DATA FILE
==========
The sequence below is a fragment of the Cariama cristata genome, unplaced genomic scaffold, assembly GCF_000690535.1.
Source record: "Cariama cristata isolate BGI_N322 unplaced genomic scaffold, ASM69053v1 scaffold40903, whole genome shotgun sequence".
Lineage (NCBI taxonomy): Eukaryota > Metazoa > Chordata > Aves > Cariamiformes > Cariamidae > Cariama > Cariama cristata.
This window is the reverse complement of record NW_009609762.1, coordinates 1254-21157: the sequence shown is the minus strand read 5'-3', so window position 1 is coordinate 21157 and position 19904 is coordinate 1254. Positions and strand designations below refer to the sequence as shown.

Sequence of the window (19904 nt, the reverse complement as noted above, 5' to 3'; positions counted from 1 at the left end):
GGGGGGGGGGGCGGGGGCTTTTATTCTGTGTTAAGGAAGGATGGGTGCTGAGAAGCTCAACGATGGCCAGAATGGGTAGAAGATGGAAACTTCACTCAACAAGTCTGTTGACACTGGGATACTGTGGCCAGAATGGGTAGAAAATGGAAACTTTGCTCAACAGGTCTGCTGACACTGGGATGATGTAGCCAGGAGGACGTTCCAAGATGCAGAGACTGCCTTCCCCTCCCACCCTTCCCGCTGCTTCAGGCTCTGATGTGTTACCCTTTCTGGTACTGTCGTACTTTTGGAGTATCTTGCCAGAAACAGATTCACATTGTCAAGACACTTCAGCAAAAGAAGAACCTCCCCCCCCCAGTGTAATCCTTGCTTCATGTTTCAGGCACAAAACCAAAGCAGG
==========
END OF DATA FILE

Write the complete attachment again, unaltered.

The sequence below is a fragment of the Cariama cristata genome, unplaced genomic scaffold, assembly GCF_000690535.1.
Source record: "Cariama cristata isolate BGI_N322 unplaced genomic scaffold, ASM69053v1 scaffold40903, whole genome shotgun sequence".
Lineage (NCBI taxonomy): Eukaryota > Metazoa > Chordata > Aves > Cariamiformes > Cariamidae > Cariama > Cariama cristata.
This window is the reverse complement of record NW_009609762.1, coordinates 1254-21157: the sequence shown is the minus strand read 5'-3', so window position 1 is coordinate 21157 and position 19904 is coordinate 1254. Positions and strand designations below refer to the sequence as shown.

Sequence of the window (19904 nt, the reverse complement as noted above, 5' to 3'; positions counted from 1 at the left end):
GGGGGGGGGGGCGGGGGCTTTTATTCTGTGTTAAGGAAGGATGGGTGCTGAGAAGCTCAACGATGGCCAGAATGGGTAGAAGATGGAAACTTCACTCAACAAGTCTGTTGACACTGGGATACTGTGGCCAGAATGGGTAGAAAATGGAAACTTTGCTCAACAGGTCTGCTGACACTGGGATGATGTAGCCAGGAGGACGTTCCAAGATGCAGAGACTGCCTTCCCCTCCCACCCTTCCCGCTGCTTCAGGCTCTGATGTGTTACCCTTTCTGGTACTGTCGTACTTTTGGAGTATCTTGCCAGAAACAGATTCACATTGTCAAGACACTTCAGCAAAAGAAGAACCTCCCCCCCCCAGTGTAATCCTTGCTTCATGTTTCAGGCACAAAACCAAAGCAGG